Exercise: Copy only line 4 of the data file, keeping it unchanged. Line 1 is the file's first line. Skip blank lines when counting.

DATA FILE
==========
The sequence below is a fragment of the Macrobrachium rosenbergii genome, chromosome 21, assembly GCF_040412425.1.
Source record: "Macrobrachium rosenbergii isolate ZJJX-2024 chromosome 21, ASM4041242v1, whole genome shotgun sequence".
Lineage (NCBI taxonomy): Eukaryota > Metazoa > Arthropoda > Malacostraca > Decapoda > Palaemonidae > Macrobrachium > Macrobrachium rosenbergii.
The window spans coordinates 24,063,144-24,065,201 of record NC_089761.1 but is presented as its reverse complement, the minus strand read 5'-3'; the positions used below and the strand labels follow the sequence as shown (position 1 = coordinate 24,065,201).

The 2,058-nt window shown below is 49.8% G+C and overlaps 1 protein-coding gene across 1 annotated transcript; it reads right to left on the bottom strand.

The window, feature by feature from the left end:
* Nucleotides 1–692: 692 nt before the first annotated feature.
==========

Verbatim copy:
The window spans coordinates 24,063,144-24,065,201 of record NC_089761.1 but is presented as its reverse complement, the minus strand read 5'-3'; the positions used below and the strand labels follow the sequence as shown (position 1 = coordinate 24,065,201).